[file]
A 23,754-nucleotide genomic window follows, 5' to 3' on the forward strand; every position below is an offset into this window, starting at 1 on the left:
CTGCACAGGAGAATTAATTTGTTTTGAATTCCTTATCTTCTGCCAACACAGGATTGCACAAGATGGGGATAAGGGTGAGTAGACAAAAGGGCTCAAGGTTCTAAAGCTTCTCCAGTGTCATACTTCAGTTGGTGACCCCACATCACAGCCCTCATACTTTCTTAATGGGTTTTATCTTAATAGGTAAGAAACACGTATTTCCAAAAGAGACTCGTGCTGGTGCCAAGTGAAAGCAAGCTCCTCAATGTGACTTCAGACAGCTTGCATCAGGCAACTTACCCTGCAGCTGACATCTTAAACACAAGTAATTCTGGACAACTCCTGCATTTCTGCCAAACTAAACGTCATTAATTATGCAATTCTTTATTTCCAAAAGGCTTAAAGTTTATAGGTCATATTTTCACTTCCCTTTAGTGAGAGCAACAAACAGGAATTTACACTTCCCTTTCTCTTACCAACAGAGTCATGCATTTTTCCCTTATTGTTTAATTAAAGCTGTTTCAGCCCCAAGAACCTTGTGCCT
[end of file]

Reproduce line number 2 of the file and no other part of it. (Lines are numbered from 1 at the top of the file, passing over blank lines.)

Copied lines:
CTGCACAGGAGAATTAATTTGTTTTGAATTCCTTATCTTCTGCCAACACAGGATTGCACAAGATGGGGATAAGGGTGAGTAGACAAAAGGGCTCAAGGTTCTAAAGCTTCTCCAGTGTCATACTTCAGTTGGTGACCCCACATCACAGCCCTCATACTTTCTTAATGGGTTTTATCTTAATAGGTAAGAAACACGTATTTCCAAAAGAGACTCGTGCTGGTGCCAAGTGAAAGCAAGCTCCTCAATGTGACTTCAGACAGCTTGCATCAGGCAACTTACCCTGCAGCTGACATCTTAAACACAAGTAATTCTGGACAACTCCTGCATTTCTGCCAAACTAAACGTCATTAATTATGCAATTCTTTATTTCCAAAAGGCTTAAAGTTTATAGGTCATATTTTCACTTCCCTTTAGTGAGAGCAACAAACAGGAATTTACACTTCCCTTTCTCTTACCAACAGAGTCATGCATTTTTCCCTTATTGTTTAATTAAAGCTGTTTCAGCCCCAAGAACCTTGTGCCT